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California Prosecutor Used His Own 13-Year-Old Daughter As Bait To Catch Man Who Allegedly Sexually Assaulted Her

San Jose Police Department

An investigation that placed a child molester in jail raised ethical questions when the prosecutor used his own 13 year-old daughter as bait.

The prosecutor, who is anonymous for now, practices at the Santa Clara County District Attorney’s office. He planned for his daughter to return to the location where she had been molested by a man three times previously, in an attempt to collect evidence.

The prosecutor gave his daughter very specific instructions if she were to encounter the man who had touched her. He told her to talk to the man if he approached and to allow him to touch her if he attempted to do so.

However, if he tried to touch her breasts or in-between her legs, she was instructed to leave the scene immediately.

His daughter walked up and down the same path where she used to regularly walk her dog. The prosecutor began recording a video when the man eventually appeared.

The man attempted to touch her. There was enough evidence against him for attempting to touch a minor under the age of fourteen. He was later arrested and jailed with a three-million-dollar bail.

The man was identified as Ali Mohammed Lajmiri, age 76. He was charged with multiple counts of lewd and lascivious behavior against a minor, as well as attempts at false imprisonment.

The question at hand now, however, is the moral ramifications of the prosecutor’s decision to take this investigation upon himself as well as to use his daughter as a means to collect evidence against the man.

The Santa Clara District Attorney’s office intends to conduct a thorough investigation into the matter. The investigation was outsourced to the California Attorney General’s office to avoid any potential conflict of interest.

Jeffrey Rosen, the lead attorney at Santa Clara, stated: 

“The moment we became aware of this matter, we took immediate action, referring it to the Attorney General’s Office and initiating our own internal review. As prosecutors, we must never forget that our own behavior – inside and outside of the courtroom – matters. The choices we make in our professional and personal lives need to be in harmony with the protocols, laws, and ethics of our criminal justice system. Swirling media attention, talk, opinions, and gossip can lead people to forget that at the heart of this matter is a young victim.”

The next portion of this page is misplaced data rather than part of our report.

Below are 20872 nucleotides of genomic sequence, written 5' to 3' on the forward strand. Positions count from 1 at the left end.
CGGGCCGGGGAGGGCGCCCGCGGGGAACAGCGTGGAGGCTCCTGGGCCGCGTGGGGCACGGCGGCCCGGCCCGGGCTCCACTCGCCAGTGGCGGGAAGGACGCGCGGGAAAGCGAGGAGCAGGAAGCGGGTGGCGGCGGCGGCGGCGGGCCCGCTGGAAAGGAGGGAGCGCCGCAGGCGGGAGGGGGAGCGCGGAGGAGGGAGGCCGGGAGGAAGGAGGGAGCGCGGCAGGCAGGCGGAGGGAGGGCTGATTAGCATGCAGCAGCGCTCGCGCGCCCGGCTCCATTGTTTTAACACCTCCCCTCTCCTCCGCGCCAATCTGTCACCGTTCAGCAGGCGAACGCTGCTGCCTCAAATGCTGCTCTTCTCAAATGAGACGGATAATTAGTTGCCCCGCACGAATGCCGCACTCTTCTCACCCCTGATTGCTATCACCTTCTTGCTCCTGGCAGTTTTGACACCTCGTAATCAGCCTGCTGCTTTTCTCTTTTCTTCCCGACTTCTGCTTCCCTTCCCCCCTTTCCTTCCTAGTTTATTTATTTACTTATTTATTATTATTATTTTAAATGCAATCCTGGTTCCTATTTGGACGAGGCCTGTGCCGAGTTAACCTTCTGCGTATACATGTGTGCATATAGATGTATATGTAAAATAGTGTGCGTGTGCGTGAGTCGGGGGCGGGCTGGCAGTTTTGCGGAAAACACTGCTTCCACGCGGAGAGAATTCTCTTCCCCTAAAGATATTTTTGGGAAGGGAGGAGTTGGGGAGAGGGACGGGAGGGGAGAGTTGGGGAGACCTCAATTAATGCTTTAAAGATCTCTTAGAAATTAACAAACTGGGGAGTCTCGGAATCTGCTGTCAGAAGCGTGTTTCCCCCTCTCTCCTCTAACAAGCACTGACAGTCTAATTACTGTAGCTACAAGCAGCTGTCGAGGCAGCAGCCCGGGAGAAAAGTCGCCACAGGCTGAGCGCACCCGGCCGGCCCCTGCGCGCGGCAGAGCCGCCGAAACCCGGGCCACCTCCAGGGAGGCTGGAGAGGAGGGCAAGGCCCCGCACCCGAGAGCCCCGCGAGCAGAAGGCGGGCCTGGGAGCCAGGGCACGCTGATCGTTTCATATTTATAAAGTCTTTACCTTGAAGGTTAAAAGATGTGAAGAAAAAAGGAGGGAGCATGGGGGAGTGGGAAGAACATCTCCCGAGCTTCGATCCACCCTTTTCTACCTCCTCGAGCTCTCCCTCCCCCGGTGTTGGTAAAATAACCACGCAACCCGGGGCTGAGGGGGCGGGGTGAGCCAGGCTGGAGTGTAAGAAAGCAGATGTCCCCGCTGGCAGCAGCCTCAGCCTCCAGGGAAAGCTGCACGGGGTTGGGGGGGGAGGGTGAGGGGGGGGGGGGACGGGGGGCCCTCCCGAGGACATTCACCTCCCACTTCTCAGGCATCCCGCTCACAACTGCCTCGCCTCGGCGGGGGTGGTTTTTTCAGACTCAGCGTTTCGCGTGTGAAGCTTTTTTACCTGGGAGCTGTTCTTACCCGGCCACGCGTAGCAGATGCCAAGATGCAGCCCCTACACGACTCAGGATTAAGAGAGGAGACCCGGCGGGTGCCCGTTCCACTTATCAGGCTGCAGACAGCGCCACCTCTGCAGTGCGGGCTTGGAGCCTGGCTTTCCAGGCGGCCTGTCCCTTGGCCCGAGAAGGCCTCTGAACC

While attempting to collect evidence against Lajmiri, lines were clearly crossed as the prosecutor’s daughter was repeatedly exposed to the man’s behaviors. The prosecutor and his wife also questionably took videos and photos on multiple occasions and even followed Lajmiri home to acquire his home address.

In the report filed by the Attorney General’s Office, it reads:

“[The prosecutor] directed [the victim] to let [the suspect] touch her if she encountered him, but if it was the breast or between the legs to move away. He instructed [the victim] to let [the suspect] to identify and make the contact and if she cannot handle things she should move away. He instructed [the victim] to walk back and forth on the designated route and don’t interact with anyone for very long.”

To make matters worse, the prosecutor stated he asked his daughter to engage with Lajmiri for the purpose of gathering evidence multiple times. He also admitted to repeatedly losing sight of his daughter while he was recording video of the man walking with her.

As the investigation went public, Twitter was overwhelmed with angry feelings toward the prosecutor and the lack of protection for his daughter throughout this process.

The Attorney General’s Office’s investigation of the matter in coordination with Santa Clara’s internal investigation is ongoing.

McKenzie Lynn Tozan

Written by McKenzie Lynn Tozan

McKenzie Lynn Tozan lives in North Chicago, where she works as a poet, freelance writer, and editor. She received her MFA in Creative Writing from Western Michigan University, and her BA in English from Indiana University South Bend. Her poems have appeared in Rogue Agent, Whale Road Review, the James Franco Review, Thank You for Swallowing, and elsewhere; and her essays and book reviews have appeared with Memoir Mixtapes, The Rumpus, BookPage, and Motherly, among others. When she's not reading and writing, she's in her garden or spending time with her family. For more, visit